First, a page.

stefankoegl/kdtree

A Python implementation of a kd-tree
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Latest commit 587edc7 Oct 19, 2017
 Failed to load latest commit information. doc Mar 22, 2014 .gitignore Jun 25, 2016 .travis.yml Oct 19, 2017 AUTHORS Dec 30, 2011 LICENSE Apr 14, 2013 MANIFEST.in Apr 14, 2013 kdtree.py Oct 19, 2017 readme.md Feb 18, 2017 requirements-dev.txt Sep 26, 2014 setup.cfg Jun 25, 2016 setup.py Oct 19, 2017 test.py Oct 19, 2017

A simple kd-tree in Python

The kdtree package can construct, modify and search kd-trees.

Usage

``````>>> import kdtree

# Create an empty tree by specifying the number of
# dimensions its points will have
>>> emptyTree = kdtree.create(dimensions=3)

# A kd-tree can contain different kinds of points, for example tuples
>>> point1 = (2, 3, 4)

# Lists can also be used as points
>>> point2 = [4, 5, 6]

# Other objects that support indexing can be used, too
>>> import collections
>>> Point = collections.namedtuple('Point', 'x y z')
>>> point3 = Point(5, 3, 2)

# A tree is created from a list of points
>>> tree = kdtree.create([point1, point2, point3])

# Each (sub)tree is represented by its root node
>>> tree
<KDNode - [4, 5, 6]>

# Adds a tuple to the tree
>>> tree.add( (5, 4, 3) )

# Removes the previously added point and returns the new root
>>> tree = tree.remove( (5, 4, 3) )

# Retrieving the Tree in inorder
>>> list(tree.inorder())
[<KDNode - (2, 3, 4)>, <KDNode - [4, 5, 6]>, <KDNode - Point(x=5, y=3, z=2)>]

# Retrieving the Tree in level order
>>> list(kdtree.level_order(tree))
[<KDNode - [4, 5, 6]>, <KDNode - (2, 3, 4)>, <KDNode - Point(x=5, y=3, z=2)>]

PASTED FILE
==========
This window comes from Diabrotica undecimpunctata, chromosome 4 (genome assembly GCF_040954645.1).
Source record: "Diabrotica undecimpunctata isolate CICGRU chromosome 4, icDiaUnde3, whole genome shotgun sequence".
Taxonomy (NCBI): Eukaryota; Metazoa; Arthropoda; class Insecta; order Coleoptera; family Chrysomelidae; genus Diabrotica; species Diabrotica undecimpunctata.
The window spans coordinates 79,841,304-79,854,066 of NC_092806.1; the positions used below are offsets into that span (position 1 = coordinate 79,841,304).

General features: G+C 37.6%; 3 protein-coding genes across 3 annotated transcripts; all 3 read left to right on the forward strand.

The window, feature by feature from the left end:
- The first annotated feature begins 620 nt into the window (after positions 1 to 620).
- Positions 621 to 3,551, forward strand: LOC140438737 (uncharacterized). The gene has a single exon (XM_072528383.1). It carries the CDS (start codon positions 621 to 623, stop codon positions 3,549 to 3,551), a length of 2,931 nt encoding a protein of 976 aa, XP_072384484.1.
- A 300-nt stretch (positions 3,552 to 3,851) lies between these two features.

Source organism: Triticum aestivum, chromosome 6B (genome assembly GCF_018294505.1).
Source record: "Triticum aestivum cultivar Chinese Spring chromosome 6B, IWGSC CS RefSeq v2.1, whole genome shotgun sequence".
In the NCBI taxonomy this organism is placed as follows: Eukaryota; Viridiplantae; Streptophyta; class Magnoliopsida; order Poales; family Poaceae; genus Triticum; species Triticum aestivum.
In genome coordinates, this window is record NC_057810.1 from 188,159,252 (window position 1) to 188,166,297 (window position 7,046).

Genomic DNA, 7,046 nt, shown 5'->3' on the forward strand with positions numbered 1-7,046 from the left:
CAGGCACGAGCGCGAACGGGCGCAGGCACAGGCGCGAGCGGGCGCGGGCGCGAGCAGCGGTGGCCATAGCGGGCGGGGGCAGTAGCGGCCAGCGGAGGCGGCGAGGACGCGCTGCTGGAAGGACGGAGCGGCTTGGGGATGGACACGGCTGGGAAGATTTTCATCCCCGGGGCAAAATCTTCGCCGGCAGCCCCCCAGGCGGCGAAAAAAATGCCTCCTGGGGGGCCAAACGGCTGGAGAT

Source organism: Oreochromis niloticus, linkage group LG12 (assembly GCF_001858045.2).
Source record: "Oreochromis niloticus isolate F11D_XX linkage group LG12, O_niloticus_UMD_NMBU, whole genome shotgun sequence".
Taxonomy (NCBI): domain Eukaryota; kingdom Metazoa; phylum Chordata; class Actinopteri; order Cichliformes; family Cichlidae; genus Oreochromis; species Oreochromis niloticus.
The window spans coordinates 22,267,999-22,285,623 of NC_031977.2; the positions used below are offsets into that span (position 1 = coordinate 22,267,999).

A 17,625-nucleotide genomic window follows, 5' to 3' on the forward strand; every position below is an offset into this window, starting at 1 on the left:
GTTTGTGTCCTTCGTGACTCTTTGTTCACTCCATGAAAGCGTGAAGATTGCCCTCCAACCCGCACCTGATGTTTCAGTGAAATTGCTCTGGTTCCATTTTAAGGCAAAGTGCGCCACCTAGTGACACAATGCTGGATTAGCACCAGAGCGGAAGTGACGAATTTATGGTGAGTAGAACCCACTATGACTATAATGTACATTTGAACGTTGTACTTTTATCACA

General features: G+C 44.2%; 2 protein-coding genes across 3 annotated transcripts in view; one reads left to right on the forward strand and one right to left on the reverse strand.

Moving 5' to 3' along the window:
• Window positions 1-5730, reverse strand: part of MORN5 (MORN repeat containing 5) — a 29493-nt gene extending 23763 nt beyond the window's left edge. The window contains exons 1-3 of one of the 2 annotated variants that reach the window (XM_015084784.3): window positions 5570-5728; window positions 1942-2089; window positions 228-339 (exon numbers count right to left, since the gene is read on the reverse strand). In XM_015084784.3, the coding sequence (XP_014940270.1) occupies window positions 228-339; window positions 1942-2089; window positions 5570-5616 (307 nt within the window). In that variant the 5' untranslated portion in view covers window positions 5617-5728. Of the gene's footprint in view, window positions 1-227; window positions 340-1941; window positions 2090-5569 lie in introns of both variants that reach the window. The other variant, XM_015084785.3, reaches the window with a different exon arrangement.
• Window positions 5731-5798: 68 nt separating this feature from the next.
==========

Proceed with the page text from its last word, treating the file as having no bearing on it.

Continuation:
# Find the nearest node to the location (1, 2, 3)
>>> tree.search_nn( (1, 2, 3) )
<KDNode - (2, 3, 4)>

# Add a point to make the tree more interesting
>>> tree.add( (10, 2, 1) )

# Visualize the Tree
>>> kdtree.visualize(tree)

[4, 5, 6]

(2, 3, 4)       Point(x=5, y=3, z=2)

(10, 2, 1)

# Take the right subtree of the root
>>> subtree = tree.right

# and detatch it
>>> tree.right = None
>>> kdtree.visualize(tree)

[4, 5, 6]

(2, 3, 4)

>>> kdtree.visualize(subtree)

Point(x=5, y=3, z=2)

(10, 2, 1)

# and re-attach it
>>> tree.right = subtree
>>> kdtree.visualize(tree)

[4, 5, 6]

(2, 3, 4)       Point(x=5, y=3, z=2)

(10, 2, 1)

# Add a node to make the tree unbalanced
>>> tree.is_balanced
True
>>> tree.add( (6, 1, 5) )
>>> tree.is_balanced
False
>>> kdtree.visualize(tree)

[4, 5, 6]

(2, 3, 4)                           Point(x=5, y=3, z=2)
(10, 2, 1)
(6, 1, 5)
# rebalance the tree
>>> tree = tree.rebalance()
>>> tree.is_balanced
True
>>> kdtree.visualize(tree)

Point(x=5, y=3, z=2)

[4, 5, 6]            (6, 1, 5)

(2, 3, 4)
``````

Indexing a dict by a pair of floats is not a good idea, since there might be unexpected precision errors. Since KDTree expects a tuple-looking objects for nodes, you can make a class that looks like a tuple, but contains more data. This way you can store all your data in a kdtree, without using an additional indexed structure.

```import kdtree

# This class emulates a tuple, but contains a useful payload
class Item(object):
def __init__(self, x, y, data):
self.coords = (x, y)
self.data = data

def __len__(self):
return len(self.coords)

def __getitem__(self, i):
return self.coords[i]

def __repr__(self):
return 'Item({}, {}, {})'.format(self.coords[0], self.coords[1], self.data)

# Now we can add Items to the tree, which look like tuples to it
point1 = Item(2, 3, 'First')
point2 = Item(3, 4, 'Second')
point3 = Item(5, 2, ['some', 'list'])

# Again, from a list of points
tree = kdtree.create([point1, point2, point3])

#  The root node
print(tree)

# ...contains "data" field with an Item, which contains the payload in "data" field
print(tree.data.data)

# All functions work as intended, a payload is never lost
print(tree.search_nn([1, 2]))```

Prints:

``````<KDNode - Item(3, 4, Second)>
Second
(<KDNode - Item(2, 3, First)>, 2.0)
``````